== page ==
Over the course of the last few weeks, I have been dismayed to find more than a half dozen dead female Valley Carpenter Bees, Xylocopa varipuncta, in both the backyard and the front yard. I don’t think the dog is responsible for their deaths because I also found one on the ground at K’s house across the street last week. Plus, the dog doesn’t hunt bees out front, nor have I ever seen him go after these, just honey bees.
I like having Valley Carpenter bees around the yard. We have a male that guards his territory between the veggie garden and the micro orchard of fruit trees when there are flowers around, ready and waiting for a lady bee or two to show up. He kind of paces, well buzzes, back and forth, scanning the flowers for the lovely black female bees. They are great native pollinators, don’t make hives, and are very docile, rarely ever reported as stinging. The honey orange colored males can’t sting and with the shiny black females, “You would pretty much have to grab one in your hand to get them to sting you or try damaging their nest to provoke them into stinging,” according to one entomologist at BugGuide.net. According to U. C. Davis, Department of Entomology, they are the teddy bears of the bee world.
In all the years I have lived here, I have never found any of these bees dead before mid May, 2012, let alone a bunch of them. Initially, when I found the first one, I wasn’t too concerned and figured she died of natural causes. By the time I found the the third in a week, I was guessing it was maybe mites that got to them in their nest. A couple days ago, I found one on the ground that wasn’t dead, but it was clear she was ill, barely crawling around. I picked her up and put her on some of the Lantana flowers. She died within the hour. Now the count is up to 7, and that is just to ones I found, so there is probably many more dead bees. I think my daughter, B, was the first to realize what might actually be going on…”Maybe someone is killing them, mom.” As an organic gardener, it didn’t even dawn on me that someone would want them dead! But I bet B is right.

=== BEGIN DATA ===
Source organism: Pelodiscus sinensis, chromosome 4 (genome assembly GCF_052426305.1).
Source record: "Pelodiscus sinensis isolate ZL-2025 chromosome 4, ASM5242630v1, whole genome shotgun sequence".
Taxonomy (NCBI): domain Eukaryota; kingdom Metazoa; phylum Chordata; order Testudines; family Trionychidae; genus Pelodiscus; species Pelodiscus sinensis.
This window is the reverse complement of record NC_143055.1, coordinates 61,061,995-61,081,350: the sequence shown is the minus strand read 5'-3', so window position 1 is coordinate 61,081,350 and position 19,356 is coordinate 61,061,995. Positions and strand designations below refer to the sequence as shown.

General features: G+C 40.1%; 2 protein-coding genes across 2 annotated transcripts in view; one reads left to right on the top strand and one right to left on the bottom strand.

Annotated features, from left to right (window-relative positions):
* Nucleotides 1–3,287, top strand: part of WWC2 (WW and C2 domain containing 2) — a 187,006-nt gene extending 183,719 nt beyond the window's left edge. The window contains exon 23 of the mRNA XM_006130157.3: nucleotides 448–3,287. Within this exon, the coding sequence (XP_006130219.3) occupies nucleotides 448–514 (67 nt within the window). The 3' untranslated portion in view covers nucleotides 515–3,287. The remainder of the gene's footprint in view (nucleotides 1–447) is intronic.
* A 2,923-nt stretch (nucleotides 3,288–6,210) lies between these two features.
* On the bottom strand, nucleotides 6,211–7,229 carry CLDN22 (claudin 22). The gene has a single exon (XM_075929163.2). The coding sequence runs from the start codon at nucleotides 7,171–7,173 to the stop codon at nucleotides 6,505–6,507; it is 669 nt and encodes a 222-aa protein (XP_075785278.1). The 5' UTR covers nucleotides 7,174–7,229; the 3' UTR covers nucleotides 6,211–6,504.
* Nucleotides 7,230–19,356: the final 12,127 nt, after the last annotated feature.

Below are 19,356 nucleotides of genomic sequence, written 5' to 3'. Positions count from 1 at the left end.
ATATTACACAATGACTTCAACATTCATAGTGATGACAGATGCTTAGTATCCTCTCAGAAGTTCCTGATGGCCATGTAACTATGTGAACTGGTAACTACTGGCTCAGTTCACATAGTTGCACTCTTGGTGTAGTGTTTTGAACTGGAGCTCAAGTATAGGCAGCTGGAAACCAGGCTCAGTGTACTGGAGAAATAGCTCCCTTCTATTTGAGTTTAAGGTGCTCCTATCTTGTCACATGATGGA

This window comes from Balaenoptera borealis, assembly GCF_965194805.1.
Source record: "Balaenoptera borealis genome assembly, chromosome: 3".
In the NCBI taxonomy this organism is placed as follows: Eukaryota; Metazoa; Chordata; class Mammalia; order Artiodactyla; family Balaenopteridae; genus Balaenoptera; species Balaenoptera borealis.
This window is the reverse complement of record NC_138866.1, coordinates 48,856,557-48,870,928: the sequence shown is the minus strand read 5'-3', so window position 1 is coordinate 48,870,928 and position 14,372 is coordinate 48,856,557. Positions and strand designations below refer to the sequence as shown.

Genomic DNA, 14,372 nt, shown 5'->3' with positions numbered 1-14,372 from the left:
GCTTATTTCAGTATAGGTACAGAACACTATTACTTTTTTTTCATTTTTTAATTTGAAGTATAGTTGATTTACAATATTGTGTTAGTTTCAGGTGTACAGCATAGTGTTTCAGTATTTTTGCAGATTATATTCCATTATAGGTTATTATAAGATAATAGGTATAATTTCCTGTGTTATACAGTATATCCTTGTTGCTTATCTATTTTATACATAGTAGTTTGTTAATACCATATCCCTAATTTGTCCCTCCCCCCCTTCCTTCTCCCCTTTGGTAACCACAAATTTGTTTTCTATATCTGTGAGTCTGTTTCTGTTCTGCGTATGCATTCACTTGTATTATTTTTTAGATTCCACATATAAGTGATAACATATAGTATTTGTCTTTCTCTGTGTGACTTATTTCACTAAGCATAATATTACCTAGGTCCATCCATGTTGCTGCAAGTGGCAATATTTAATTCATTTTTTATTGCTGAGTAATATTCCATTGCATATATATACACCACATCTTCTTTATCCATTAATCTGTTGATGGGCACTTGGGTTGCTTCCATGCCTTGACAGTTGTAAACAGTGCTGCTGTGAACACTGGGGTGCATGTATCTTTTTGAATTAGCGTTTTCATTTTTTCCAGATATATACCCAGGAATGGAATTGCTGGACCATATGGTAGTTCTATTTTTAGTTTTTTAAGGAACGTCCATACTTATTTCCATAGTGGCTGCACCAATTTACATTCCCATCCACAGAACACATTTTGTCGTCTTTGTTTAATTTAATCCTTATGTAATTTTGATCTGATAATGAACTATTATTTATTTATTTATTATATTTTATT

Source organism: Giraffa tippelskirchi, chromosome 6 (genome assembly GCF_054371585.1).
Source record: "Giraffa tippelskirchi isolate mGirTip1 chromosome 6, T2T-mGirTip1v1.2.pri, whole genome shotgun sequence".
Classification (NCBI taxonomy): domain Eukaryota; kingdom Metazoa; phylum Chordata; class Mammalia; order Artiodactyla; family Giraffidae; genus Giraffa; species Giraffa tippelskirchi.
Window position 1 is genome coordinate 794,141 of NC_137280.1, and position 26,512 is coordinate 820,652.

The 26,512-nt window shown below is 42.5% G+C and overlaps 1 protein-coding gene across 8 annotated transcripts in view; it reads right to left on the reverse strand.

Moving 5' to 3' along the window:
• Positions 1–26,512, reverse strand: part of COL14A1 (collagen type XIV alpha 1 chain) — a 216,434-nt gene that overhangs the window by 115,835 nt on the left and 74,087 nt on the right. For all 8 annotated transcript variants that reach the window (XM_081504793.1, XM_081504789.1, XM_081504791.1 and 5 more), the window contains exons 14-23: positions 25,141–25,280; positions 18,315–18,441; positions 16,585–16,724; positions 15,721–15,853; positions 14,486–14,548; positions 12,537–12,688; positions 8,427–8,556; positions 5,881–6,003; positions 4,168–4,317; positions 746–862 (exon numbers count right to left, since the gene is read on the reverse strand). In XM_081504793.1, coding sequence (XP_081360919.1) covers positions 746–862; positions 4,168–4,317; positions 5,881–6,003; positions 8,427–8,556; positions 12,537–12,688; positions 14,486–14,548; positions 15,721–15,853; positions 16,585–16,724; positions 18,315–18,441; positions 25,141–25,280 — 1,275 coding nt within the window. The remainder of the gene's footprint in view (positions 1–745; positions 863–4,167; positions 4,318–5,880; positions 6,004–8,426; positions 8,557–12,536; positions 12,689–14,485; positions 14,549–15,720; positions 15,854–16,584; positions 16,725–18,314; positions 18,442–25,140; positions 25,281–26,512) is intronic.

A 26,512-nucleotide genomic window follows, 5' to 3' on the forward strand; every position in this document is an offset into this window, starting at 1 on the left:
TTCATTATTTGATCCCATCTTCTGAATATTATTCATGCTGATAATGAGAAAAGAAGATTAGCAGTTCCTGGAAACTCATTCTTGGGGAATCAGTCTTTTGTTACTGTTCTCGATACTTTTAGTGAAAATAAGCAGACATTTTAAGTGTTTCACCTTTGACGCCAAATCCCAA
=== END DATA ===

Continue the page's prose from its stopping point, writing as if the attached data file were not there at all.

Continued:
Carpenter bees like to drill holes into wood to make their nests, including man made structures like fence posts, eves, decks, or siding. Their drilling is not normally enough to cause structural damage, but it can be look unsightly. My friend, C, at the end of the block has a cute old fashion mail box on a wooden post with a few of their nests chewed into it, but she doesn’t mind the bees or the holes, instead pointing them out to the kids on the block as the female bee comes and goes.
Not everyone is like me, nor my friend, enjoying having these bees around. I guess they do look kind of scary, being so large, and loudly buzzing as they fly by. I have one neighbor that has pretty much ripped out every plant on his property, cemented in the majority of the backyard and at least half the front yard is his effort, according to him, “to get rid of the bees in his yard.” I was shocked when he first told me this years ago. Although I don’t know if the dead bees are coming from his property, someone locally, upset about the bees drilling holes in wood on their property, might be spraying the bees or their nests with wasp killer or other insecticide. It makes me sad. If you have any other ideas what else could be killing these docile teddy bear bees, I would like to know.